Turning a negative into a positive, hashtag #loclife celebrates wearing locs in the wake of NFL charity outrage

According to WGN-TV in Chicago, Sally Hazelgrove, head of The Crushers Club, a Chicago non-profit supported by NFL and Roc Nation, recently sparked outrage after being pictured cutting the dreadlocks off two black teenagers for “a better life.”

And while one of the young men, Kobe, said it was his own choice to allow Hazelgrove to cut his locs on camera as a way of moving from the gangbanging and into a new life, the spectacle of white authority figures pressuring black teens into cutting off their locs in order to participate in society, is troubling.

We saw this last year when New Jersey high school wrestler Andrew Johnson was forced by a referee to cut off his locs in order to take part in a championship match. In August, Tyler Smith, former University of Arkansas-Fort Smith basketball player, alleges he was discriminated against by head coach Jim Boone, whom Smith recorded saying that he would refuse to recruit any new players wearing locs. In these cases, the young men weren’t gang members re-making themselves but athletes and sportsmen whose hard-earned spots on their teams or in competitions were threatened to be taken away from them.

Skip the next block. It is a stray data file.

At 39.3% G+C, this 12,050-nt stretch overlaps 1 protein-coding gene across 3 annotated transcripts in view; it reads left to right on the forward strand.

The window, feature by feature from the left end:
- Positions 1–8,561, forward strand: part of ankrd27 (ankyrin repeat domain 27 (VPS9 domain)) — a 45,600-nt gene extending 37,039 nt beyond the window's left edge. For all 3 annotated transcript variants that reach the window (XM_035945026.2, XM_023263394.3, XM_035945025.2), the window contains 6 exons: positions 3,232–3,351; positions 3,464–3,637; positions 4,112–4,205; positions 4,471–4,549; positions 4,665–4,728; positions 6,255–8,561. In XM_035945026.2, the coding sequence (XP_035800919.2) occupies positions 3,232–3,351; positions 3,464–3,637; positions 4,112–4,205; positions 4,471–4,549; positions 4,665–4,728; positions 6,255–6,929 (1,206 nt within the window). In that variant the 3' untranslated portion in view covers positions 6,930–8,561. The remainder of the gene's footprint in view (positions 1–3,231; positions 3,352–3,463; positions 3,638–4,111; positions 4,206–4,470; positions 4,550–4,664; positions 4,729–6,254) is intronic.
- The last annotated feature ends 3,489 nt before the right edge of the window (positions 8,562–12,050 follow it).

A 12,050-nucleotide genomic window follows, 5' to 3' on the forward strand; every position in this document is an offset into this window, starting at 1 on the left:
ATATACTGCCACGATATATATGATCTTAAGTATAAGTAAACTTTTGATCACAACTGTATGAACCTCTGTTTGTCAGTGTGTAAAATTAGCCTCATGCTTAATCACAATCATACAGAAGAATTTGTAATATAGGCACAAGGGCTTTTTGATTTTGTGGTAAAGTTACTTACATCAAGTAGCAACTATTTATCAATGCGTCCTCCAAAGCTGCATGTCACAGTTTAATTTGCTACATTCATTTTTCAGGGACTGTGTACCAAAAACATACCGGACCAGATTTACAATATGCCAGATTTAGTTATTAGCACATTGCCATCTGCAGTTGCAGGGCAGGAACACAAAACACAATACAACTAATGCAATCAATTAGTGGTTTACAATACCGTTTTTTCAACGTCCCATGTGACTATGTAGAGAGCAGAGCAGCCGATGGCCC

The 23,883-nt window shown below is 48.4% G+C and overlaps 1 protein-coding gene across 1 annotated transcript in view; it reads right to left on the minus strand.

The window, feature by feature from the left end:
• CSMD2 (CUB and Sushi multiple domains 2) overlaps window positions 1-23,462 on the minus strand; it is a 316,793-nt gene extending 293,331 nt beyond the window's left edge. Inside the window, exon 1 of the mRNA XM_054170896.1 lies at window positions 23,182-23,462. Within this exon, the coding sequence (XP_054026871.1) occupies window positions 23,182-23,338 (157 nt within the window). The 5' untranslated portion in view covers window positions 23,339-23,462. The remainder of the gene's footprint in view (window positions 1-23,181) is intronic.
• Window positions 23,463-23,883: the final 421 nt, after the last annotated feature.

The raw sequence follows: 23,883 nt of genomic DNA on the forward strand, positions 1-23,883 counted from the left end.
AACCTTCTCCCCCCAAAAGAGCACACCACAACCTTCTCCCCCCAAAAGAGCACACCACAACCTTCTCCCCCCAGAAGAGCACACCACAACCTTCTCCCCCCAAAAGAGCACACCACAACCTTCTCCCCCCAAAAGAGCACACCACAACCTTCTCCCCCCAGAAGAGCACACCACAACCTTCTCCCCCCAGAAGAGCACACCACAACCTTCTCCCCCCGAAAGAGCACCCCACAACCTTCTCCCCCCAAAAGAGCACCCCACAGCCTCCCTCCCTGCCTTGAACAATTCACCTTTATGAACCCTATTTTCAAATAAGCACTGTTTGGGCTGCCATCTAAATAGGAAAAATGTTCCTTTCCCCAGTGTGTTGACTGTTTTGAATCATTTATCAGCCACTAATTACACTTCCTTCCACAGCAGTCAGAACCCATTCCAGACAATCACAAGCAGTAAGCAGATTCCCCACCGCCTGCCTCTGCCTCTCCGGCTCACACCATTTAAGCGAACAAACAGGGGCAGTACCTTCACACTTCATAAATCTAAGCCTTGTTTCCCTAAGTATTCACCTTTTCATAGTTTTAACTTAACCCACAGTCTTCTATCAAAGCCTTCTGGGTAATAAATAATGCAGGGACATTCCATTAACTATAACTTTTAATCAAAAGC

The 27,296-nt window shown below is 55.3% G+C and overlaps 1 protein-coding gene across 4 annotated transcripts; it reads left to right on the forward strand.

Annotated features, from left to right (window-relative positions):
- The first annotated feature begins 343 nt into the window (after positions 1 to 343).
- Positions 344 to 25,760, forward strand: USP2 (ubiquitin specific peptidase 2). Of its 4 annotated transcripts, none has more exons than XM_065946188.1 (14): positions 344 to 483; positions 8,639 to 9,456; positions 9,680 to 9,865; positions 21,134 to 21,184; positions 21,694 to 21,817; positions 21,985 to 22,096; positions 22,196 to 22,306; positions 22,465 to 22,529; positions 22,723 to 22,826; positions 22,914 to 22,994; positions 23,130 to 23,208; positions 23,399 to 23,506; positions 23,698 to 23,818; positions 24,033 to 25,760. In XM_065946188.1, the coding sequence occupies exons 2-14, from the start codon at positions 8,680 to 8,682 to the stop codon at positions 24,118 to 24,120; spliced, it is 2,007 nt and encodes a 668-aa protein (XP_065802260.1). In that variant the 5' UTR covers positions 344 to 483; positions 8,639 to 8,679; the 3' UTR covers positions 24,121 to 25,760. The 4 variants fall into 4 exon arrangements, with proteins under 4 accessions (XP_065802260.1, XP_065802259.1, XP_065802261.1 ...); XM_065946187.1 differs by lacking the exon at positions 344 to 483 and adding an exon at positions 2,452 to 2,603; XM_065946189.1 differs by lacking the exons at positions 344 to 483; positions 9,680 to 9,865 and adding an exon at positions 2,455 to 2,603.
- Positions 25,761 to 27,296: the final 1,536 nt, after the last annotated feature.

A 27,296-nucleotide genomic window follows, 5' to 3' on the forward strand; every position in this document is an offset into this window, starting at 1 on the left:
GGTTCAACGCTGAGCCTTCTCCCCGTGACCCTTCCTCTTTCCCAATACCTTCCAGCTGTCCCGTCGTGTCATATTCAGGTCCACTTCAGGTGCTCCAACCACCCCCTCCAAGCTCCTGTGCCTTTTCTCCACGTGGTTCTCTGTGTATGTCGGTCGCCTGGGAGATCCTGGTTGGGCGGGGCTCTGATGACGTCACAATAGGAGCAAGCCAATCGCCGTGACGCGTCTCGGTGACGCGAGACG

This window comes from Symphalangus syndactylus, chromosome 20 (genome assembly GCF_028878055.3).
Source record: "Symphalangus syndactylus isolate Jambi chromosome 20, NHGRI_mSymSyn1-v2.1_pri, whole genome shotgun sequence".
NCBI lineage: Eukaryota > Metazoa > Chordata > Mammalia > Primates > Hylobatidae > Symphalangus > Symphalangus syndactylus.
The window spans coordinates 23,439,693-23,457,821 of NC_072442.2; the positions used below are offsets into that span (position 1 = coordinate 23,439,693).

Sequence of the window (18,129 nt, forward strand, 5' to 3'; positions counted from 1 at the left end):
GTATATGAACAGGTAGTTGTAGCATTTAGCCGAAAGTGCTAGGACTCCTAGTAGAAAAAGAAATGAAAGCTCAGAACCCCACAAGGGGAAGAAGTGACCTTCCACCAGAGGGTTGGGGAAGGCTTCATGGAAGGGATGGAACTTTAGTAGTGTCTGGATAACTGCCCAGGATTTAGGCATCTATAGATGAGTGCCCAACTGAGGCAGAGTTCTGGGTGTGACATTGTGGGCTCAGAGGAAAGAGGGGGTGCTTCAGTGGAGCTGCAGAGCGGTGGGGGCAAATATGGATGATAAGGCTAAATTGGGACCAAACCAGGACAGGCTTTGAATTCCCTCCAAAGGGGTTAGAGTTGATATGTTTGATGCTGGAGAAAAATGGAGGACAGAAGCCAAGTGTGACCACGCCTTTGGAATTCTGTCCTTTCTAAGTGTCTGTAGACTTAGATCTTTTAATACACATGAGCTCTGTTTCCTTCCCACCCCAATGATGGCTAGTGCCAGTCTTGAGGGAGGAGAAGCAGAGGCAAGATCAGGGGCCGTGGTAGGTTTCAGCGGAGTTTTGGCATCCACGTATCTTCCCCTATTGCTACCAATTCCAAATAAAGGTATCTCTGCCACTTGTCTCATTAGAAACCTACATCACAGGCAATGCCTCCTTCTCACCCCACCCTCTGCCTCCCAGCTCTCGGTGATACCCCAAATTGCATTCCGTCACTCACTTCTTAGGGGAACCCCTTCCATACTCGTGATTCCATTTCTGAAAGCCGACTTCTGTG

The image of Crushers Club members having their locs cut off was not only humiliating and insulting to many African-Americans, but it also raised questions about the nature of Jay-Z’s partnership with the NFL, particularly as Colin Kaepernick and other players have used their visibility as players to silently protest police brutality and racial injustice by kneeling as the flag was being saluted – a move that the NFL has either not supported, or penalized them for.

Prolific filmmaker and TV producer Ava DuVernay used social media to begin the hashtag #loclife: “Let’s replace those images of a Trump supporter gleefully cutting a young black man’s locs to give him a “better life”… with the beauty and majesty of life with locs. If you adorn yourself with natural locs, share your pictures with the hashtag #loclife. I’ll start. xo”

LET’S TALK HAIR was glad to be part of #loclife and is proud to show that locs – and black hair in its diversity – are indeed beautiful. It also bears repeating that the wearing of locs should never be used as a reason to marginalize or exclude a person from employment, sports or living their best life.

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